Literature and Material Culture from Balzac to Proust
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Literature and Material Culture from Balzac to Proust : The Collection and Consumption of Curiosities

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Description

This book addresses the issues of collecting, consuming, classifying and describing the curiosities, antiques and objets d'art that proliferated in French literary texts during the last decades of the nineteenth century. After Balzac made such issues significant in canonical literature, the Goncourt brothers, Huysmans, Mallarme and Maupassant celebrated their golden age. Flaubert and Zola scorned them. Rachilde and Lorrain perverted them. Proust commemorated their last moments of glory. Focusing on the bibelot (the modern French term for knick-knack, curiosity or other collectible), Janell Watson shows how the sudden prominence given to curiosities and collecting in nineteenth-century literature signals a massive change in attitudes to the world of goods, which in turn restructured the literary text according to the practical logic of daily life, calling into question established scholarly notions of order. Her study makes an important contribution to the literary history of material culture.
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Product details

  • Paperback | 244 pages
  • 152 x 229 x 14mm | 360g
  • Cambridge, United Kingdom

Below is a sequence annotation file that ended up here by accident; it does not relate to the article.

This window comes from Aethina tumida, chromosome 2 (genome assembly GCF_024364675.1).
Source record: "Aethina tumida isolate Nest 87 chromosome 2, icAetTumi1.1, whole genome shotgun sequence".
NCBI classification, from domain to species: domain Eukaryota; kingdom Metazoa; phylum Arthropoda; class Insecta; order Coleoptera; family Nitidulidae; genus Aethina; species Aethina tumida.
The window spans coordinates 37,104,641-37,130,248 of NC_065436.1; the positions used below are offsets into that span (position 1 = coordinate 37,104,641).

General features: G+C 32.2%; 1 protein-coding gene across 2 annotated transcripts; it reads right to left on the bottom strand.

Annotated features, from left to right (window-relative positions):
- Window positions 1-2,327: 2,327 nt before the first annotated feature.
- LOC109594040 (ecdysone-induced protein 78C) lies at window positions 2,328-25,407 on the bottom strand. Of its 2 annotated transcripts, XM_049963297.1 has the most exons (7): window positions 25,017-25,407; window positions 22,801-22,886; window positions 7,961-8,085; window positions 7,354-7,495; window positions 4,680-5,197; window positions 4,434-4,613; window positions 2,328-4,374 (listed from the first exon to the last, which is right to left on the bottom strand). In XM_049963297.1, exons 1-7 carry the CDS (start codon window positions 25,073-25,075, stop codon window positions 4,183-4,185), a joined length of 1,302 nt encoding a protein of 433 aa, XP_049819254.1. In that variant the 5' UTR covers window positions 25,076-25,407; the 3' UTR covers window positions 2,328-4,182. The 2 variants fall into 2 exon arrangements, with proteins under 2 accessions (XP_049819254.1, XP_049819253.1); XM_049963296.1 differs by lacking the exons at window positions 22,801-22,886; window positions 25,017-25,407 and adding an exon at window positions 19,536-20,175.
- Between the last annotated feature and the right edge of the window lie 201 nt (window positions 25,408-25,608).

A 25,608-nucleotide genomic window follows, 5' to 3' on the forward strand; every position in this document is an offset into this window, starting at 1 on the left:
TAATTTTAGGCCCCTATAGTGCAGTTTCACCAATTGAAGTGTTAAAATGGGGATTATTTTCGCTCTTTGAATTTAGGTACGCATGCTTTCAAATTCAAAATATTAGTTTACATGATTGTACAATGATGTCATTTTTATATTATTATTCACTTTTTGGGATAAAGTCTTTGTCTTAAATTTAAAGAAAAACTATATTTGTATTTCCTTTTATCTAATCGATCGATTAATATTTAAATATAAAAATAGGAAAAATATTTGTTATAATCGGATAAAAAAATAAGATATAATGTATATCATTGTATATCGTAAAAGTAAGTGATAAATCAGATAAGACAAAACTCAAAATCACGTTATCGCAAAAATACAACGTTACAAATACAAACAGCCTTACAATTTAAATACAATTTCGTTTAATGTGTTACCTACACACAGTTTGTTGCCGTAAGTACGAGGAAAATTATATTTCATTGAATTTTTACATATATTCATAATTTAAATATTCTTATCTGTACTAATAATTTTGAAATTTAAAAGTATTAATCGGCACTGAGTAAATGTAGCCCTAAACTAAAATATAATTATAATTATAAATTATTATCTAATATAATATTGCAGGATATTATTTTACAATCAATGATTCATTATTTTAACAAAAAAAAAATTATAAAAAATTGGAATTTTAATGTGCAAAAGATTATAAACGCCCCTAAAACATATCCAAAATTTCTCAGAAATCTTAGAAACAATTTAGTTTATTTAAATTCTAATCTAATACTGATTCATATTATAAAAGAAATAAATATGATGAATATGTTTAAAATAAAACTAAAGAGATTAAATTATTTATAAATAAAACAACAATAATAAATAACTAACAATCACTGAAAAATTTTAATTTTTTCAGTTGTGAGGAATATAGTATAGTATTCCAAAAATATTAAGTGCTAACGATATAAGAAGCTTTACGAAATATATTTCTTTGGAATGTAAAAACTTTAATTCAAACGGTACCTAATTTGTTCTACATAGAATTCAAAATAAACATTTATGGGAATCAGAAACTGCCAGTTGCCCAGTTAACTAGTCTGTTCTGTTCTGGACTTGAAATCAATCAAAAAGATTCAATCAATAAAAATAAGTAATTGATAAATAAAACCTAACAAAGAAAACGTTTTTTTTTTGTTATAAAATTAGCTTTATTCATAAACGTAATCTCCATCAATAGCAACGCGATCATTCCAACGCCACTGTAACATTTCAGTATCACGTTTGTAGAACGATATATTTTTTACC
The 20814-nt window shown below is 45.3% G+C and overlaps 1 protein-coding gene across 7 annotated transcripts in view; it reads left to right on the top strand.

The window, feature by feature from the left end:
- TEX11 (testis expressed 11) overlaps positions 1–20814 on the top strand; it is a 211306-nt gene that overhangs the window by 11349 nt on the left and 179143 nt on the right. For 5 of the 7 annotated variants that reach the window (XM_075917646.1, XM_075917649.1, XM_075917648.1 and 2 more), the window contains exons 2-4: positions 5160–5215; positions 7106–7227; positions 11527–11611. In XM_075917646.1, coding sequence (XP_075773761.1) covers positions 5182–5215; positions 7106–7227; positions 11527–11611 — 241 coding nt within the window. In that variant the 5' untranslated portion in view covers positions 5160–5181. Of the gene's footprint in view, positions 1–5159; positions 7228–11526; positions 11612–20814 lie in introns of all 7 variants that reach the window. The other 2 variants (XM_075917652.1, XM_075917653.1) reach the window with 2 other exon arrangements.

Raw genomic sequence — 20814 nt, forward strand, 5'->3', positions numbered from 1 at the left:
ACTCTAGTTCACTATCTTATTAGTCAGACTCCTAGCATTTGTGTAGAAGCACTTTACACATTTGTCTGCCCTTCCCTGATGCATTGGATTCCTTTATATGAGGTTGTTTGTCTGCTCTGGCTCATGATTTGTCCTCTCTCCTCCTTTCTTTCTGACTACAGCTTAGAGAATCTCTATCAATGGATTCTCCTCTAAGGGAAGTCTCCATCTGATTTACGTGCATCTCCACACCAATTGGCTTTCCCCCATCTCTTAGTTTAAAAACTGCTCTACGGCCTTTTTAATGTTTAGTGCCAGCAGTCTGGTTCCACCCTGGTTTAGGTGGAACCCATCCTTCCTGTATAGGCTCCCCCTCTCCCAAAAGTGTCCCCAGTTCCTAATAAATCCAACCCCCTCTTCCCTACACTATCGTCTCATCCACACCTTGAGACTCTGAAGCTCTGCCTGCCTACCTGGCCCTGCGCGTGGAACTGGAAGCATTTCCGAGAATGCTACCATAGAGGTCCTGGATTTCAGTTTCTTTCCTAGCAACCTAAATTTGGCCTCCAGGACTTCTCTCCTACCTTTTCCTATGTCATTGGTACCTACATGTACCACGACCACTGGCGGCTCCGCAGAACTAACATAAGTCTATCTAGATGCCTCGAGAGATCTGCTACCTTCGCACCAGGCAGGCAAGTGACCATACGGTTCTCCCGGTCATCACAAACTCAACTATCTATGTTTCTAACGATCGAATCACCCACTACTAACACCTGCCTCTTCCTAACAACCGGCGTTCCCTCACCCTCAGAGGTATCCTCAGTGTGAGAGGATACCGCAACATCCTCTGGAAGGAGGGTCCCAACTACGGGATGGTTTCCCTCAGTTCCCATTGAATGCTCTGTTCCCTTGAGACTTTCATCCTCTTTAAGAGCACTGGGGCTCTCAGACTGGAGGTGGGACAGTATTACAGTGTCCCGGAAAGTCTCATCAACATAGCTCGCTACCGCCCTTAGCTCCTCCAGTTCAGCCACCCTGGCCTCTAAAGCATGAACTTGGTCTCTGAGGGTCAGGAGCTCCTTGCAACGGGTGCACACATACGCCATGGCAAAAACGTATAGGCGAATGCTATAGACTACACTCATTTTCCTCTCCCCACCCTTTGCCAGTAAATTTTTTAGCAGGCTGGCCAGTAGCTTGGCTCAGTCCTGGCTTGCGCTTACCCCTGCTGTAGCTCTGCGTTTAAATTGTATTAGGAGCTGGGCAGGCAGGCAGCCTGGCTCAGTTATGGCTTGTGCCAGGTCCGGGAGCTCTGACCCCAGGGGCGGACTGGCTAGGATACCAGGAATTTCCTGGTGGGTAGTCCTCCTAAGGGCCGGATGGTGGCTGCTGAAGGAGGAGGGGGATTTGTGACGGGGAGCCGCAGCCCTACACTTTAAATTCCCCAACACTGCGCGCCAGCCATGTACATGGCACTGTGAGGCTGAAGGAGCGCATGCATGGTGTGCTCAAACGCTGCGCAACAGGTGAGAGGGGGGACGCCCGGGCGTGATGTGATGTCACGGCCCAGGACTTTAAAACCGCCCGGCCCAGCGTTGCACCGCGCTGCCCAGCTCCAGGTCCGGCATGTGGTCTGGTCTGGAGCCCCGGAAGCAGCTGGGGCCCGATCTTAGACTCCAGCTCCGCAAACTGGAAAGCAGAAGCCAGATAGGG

• English
  • Worked examples or Exercises
  • 052102546X
  • 9780521025461
  • 1,964,516

Table of contents

Acknowledgments; Introduction; 1. The bibelot: a nineteenth-century object; 2. The logic(s) of material culture: imitation, accumulation, and mobility; 3. The fashionable artistic interior: social (re)encoding in the domestic sphere; 4. Flaubert's 'Musees recus': Bouvard and Pecuchet's consumerist epistemology; 5. Narrate, describe, or catalogue? The inventory form in Balzac, the Goncourts, and Huysmans; 6. The parlour of critical theory: Reading dwelling space across disciplines; 7. Rearranging the Oedipus: fantastic and decadent floor-plans in Gautier, Maupassant, Lorrain, and Rachilde; Notes; Bibliography; Index.
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Review quote

"a complex and fascinating story...a memorable book that is indispensable for readers interested in the study of consumer culture and in the connection between realism and cultural production in the nineteenth century." L'Esprit Createur
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